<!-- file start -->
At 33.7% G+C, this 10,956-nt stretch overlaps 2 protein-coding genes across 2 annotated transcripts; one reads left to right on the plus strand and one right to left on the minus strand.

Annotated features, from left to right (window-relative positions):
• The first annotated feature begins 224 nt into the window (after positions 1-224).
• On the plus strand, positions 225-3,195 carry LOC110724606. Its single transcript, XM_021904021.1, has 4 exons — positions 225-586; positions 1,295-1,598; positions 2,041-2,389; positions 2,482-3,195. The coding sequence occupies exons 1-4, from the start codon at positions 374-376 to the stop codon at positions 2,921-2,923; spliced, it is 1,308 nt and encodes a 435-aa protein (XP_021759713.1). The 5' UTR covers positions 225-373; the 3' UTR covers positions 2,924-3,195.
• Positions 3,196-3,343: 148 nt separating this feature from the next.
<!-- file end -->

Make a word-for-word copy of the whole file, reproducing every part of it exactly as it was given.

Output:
At 33.7% G+C, this 10,956-nt stretch overlaps 2 protein-coding genes across 2 annotated transcripts; one reads left to right on the plus strand and one right to left on the minus strand.

Annotated features, from left to right (window-relative positions):
• The first annotated feature begins 224 nt into the window (after positions 1-224).
• On the plus strand, positions 225-3,195 carry LOC110724606. Its single transcript, XM_021904021.1, has 4 exons — positions 225-586; positions 1,295-1,598; positions 2,041-2,389; positions 2,482-3,195. The coding sequence occupies exons 1-4, from the start codon at positions 374-376 to the stop codon at positions 2,921-2,923; spliced, it is 1,308 nt and encodes a 435-aa protein (XP_021759713.1). The 5' UTR covers positions 225-373; the 3' UTR covers positions 2,924-3,195.
• Positions 3,196-3,343: 148 nt separating this feature from the next.